Saturday, December 08, 2007

Elusive Perfection

I've been editing this week. [Okay, Ursula has been editing] Some of my stuff and some for other people and it's got me thinking how far should we go in the pursuit of the perfect copy?

Don't get me wrong, I think a manuscript should be as clean as possible. If you're submitting to an editor or agent, you don't want them sidetracked by typos or stray punctuation or stumbled by copious backstory or passive verbs - BUT no manuscript is perfect.

If authors could create perfect manuscripts, we wouldn't need editors. Editors exist because there comes a time when an author cannot see their own errors anymore. How many times have you read over a manuscript and skipped by an obvious mistake because your brain told you to see what you wanted to see? It's a normal function, really. Our brains are actually wired to try to make sense of things that don't make sense. That's why we see shapes in random images, that's why abstract art works, that's why we can comperhend wrods taht are not speled rihgt.

It's not just about typos though, or poetic license that allows us to sometimes skip a comma or toss in a semi-colon in order to make a sentence read exactly the way we want it to read rather than the exactly grammatically correct way. Language of course should be fluid and adaptable as well as having reliable rules to follow.

But I digress. What I'm really interested in is, how much time do you spend in the pursuit of perfection? Do you edit your own work once, three times, ten times before submitting it? Are you grateful for nitpicky CPs and anal retentive editors [Ursula takes offense at said comment, btw] or do you appreciate every single tweak in a manuscript even after you'd read it over until your eyes fall out? Or...and I know there are some of you out you finish writing, kiss your ms goodbye and feel that it's up to the editors to polish your work until it shines, that you've created the bones and muscles of a story and the editor will be putting the cosmetic touches on for you? [Don't feign shock! There are such authors out there. I know it.]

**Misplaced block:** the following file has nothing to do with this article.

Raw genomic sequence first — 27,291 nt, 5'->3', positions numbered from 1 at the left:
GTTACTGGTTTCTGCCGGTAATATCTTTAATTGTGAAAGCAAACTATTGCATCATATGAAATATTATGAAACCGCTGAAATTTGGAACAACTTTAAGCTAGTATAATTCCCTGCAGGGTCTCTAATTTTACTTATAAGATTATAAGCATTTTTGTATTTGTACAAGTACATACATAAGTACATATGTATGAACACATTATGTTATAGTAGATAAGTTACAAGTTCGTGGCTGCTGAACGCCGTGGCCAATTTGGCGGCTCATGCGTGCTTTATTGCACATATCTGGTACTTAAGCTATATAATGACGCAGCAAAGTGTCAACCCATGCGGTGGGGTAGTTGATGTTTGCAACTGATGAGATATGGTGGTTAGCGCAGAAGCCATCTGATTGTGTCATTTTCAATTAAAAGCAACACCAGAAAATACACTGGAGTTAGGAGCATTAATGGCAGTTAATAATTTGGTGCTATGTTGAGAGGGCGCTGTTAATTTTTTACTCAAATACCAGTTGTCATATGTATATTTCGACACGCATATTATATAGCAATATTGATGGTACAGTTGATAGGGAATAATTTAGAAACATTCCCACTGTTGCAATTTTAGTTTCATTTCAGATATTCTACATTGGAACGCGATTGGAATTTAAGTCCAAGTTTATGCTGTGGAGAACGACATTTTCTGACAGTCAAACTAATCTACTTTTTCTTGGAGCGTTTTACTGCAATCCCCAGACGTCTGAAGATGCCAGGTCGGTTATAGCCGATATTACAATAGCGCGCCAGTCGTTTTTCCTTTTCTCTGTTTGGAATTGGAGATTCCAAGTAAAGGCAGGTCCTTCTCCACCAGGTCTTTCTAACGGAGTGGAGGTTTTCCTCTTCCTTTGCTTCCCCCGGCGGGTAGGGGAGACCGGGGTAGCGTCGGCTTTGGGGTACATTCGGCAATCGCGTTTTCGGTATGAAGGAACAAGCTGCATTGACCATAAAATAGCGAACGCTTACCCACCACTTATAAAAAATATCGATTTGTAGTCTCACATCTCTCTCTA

Do you think the pursuit of perfection is your highest responsiblity or a waste of time?


Karen Erickson said...

Oooh sometimes I work so hard on a book and have a couple of CPs read it, I read it and read it...the works.

Other times I'm so anxious to get it off my hands I just submit it. LOL! I'm never consistent.

Bernadette Gardner and Jennifer Colgan said...

Interesting, Karen. I can understand it depends on the book. Some of them warrant a lot of detailed care and others, you just want to get them out there.

Gwen Hayes said...

I tend to go over what I wrote each time I open my ms, which makes me slower, but prolly a little tighter. By the time I sub it, I've been over it 100 times too many and I'm sick of it. That said, there are very few things I hold onto as unwilling to change, so I hope that means I'm not my editor's nightmare author, lol. (Be nice, Ursula) Once I submit it, it doesn't really feel like mine anymore, and I take my cues from the other person who wants to make as much money as they can from it too.